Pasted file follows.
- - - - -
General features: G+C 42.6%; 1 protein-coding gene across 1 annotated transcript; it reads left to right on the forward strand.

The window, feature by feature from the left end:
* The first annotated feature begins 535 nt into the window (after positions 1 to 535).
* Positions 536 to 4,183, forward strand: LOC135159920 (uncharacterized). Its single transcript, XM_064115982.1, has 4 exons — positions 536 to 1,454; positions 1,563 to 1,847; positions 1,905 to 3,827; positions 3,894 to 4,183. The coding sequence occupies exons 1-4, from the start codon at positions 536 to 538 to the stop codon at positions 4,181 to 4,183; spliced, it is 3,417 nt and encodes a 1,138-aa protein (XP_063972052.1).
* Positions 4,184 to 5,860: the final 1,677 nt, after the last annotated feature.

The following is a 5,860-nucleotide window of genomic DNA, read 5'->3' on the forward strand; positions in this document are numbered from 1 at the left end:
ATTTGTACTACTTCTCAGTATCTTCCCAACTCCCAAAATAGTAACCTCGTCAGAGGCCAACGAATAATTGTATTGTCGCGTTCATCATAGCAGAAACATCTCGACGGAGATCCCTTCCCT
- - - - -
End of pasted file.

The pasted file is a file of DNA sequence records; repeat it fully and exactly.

General features: G+C 42.6%; 1 protein-coding gene across 1 annotated transcript; it reads left to right on the forward strand.

The window, feature by feature from the left end:
* The first annotated feature begins 535 nt into the window (after positions 1 to 535).
* Positions 536 to 4,183, forward strand: LOC135159920 (uncharacterized). Its single transcript, XM_064115982.1, has 4 exons — positions 536 to 1,454; positions 1,563 to 1,847; positions 1,905 to 3,827; positions 3,894 to 4,183. The coding sequence occupies exons 1-4, from the start codon at positions 536 to 538 to the stop codon at positions 4,181 to 4,183; spliced, it is 3,417 nt and encodes a 1,138-aa protein (XP_063972052.1).
* Positions 4,184 to 5,860: the final 1,677 nt, after the last annotated feature.

The following is a 5,860-nucleotide window of genomic DNA, read 5'->3' on the forward strand; positions in this document are numbered from 1 at the left end:
ATTTGTACTACTTCTCAGTATCTTCCCAACTCCCAAAATAGTAACCTCGTCAGAGGCCAACGAATAATTGTATTGTCGCGTTCATCATAGCAGAAACATCTCGACGGAGATCCCTTCCCT